NDSU Extension - Mercer County


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It's Zucchini Season!


Submitted by Dena Kemmet, Extension Agent/Family and Consumer Sciences

If the community garden is any indication, people are having a bumper crop of summer squash, such as zucchini, this year. Cucumbers and zucchini belong to the gourd family, Cucurbitaceae. If this plant family had a reunion, it would occupy a produce warehouse with hundreds of family members.

Did you know, 0ne-half cup of summer squash has just 10 calories? Zucchini is low in calories because it is made up of 95 percent water. Summer squash has vitamins C and A, potassium and other vitamins and minerals. As they grow larger, their flesh becomes tougher and they have more seeds.

These are some ways to use zucchini on your menu.

Grill it.

  • Rinse, then slice zucchini into ½-inch-thick pieces.
  • Place in a bowl, then add a small amount of canola oil or olive oil. Mix.
  • Sprinkle with your favorite seasonings, such as garlic powder, pepper or Italian seasoning.
  • Grill zucchini over medium-low heat for three to four minutes per side.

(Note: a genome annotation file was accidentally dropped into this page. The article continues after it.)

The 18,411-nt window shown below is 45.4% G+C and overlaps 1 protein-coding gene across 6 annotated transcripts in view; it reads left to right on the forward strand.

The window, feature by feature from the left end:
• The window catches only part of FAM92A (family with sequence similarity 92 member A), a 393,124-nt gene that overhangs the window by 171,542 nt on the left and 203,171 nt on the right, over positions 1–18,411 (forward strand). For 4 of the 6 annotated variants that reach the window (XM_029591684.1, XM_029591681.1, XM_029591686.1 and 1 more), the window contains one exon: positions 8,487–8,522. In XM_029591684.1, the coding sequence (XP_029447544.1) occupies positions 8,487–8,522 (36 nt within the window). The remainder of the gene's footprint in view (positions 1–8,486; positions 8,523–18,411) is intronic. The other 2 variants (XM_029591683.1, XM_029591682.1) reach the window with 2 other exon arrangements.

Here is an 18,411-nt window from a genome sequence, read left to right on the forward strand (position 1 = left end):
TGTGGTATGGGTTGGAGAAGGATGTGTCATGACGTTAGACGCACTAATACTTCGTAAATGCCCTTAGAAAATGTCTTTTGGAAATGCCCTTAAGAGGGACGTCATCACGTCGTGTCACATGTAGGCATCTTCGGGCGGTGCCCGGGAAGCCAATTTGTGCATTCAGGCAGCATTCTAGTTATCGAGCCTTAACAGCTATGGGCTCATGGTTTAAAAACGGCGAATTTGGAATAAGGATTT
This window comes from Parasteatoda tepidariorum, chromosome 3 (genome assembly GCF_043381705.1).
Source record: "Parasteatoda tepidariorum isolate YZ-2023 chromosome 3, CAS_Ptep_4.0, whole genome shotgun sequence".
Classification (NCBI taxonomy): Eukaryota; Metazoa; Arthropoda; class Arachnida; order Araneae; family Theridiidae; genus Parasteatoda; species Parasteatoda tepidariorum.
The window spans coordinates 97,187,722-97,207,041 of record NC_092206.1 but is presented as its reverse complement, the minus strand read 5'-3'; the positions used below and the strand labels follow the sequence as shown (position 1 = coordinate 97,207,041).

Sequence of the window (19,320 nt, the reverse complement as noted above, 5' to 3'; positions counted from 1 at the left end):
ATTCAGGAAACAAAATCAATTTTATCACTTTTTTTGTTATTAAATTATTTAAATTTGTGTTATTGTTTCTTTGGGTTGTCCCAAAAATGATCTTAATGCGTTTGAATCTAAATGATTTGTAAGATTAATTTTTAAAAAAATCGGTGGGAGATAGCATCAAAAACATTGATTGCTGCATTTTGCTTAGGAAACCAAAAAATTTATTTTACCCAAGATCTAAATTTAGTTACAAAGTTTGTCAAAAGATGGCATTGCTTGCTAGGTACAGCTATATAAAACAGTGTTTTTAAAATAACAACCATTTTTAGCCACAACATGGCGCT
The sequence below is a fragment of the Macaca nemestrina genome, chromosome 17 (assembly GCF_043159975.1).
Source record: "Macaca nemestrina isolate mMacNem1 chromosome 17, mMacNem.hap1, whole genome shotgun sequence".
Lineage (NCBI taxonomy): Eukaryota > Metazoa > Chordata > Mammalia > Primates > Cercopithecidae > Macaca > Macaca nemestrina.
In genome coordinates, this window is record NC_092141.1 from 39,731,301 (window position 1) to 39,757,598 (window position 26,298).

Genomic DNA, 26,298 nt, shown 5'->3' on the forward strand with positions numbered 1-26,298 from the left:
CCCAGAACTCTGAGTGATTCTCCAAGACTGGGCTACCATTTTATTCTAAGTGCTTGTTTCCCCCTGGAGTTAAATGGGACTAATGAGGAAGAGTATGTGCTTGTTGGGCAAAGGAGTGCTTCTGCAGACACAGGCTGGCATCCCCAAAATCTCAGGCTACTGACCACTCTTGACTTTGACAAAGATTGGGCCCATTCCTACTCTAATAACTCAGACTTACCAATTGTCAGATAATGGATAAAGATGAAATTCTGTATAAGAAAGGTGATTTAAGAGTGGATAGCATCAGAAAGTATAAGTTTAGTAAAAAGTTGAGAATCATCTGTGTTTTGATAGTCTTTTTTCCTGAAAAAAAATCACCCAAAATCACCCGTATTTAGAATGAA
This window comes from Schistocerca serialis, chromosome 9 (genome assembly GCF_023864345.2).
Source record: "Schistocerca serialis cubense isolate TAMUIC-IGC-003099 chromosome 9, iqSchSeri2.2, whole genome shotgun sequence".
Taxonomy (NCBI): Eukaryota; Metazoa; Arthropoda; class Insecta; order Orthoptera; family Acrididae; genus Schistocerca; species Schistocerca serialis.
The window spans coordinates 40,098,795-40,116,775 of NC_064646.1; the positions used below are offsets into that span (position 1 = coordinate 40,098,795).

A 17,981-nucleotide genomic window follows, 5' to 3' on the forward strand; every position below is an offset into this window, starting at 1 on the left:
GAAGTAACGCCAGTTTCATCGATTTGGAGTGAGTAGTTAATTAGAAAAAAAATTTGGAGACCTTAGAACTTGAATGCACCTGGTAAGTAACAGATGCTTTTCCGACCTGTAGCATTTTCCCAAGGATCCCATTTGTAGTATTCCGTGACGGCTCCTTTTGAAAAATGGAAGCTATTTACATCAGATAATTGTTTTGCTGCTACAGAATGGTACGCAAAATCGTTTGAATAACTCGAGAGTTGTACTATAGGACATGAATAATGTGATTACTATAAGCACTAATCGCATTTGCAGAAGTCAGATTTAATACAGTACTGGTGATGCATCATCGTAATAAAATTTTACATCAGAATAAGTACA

• Use a perforated grilling pan (so the zucchini doesn’t fall through the grate).
  • Alternate method: Slice zucchini lengthwise, brush with oil and cook over the grates.

Fill it.

Fill the zucchini. Slice larger zucchini in half to form long "boats," then remove the seeds. Cook in boiling water until tender. Drain well, then fill the cavity with your favorite leftover casserole or taco meat and bake until heated through. Top with cheese and return to the oven until the cheese melts.

Make noodles.

  • Rinse but do not peel two small zucchini.
  • Make zucchini noodles by slicing into thin strips with a knife or vegetable peeler. Discard seeds.
  • Heat oil in a skillet. Use 1 tablespoon oil for 2 cups of zucchini noodles.
  • Saute for one minute.
  • Add ¼ cup of water and cook for about five minutes.
  • Note: Special equipment such as a “vegetable spiralizer” is available. A vegetable spiralizer allows you to make noodles out of zucchini.

Use it in baking.

  • Use grated zucchini in baked goods, such as bread and muffins.

Extend foods.

  • Add grated zucchini to meat loaf or meatballs to keep the recipe moist. Use about 1 cup of grated zucchini per pound of ground meat.

 Eat the squash blossoms.

  • Zucchini blossoms can be added to soup, salads, quesadillas and many other foods. If you eat the blossoms, they won’t form more zucchini!

 Preserve it.

  • Freeze zucchini by slicing or grating; blanch in boiling water for one minute if grated or three minutes if sliced; allow to dry, then package in freezer containers. Remember to drain it before adding to your favorite recipe.
  • Label with contents and date.
  • See www.ag.ndsu.edu/food for more information.

Remember to accept zucchini gratefully, you can make a lot of different menu items with it!

Source: Julie Garden-Robinson, Food and Nutrition Specialist, NDSU Extension Service

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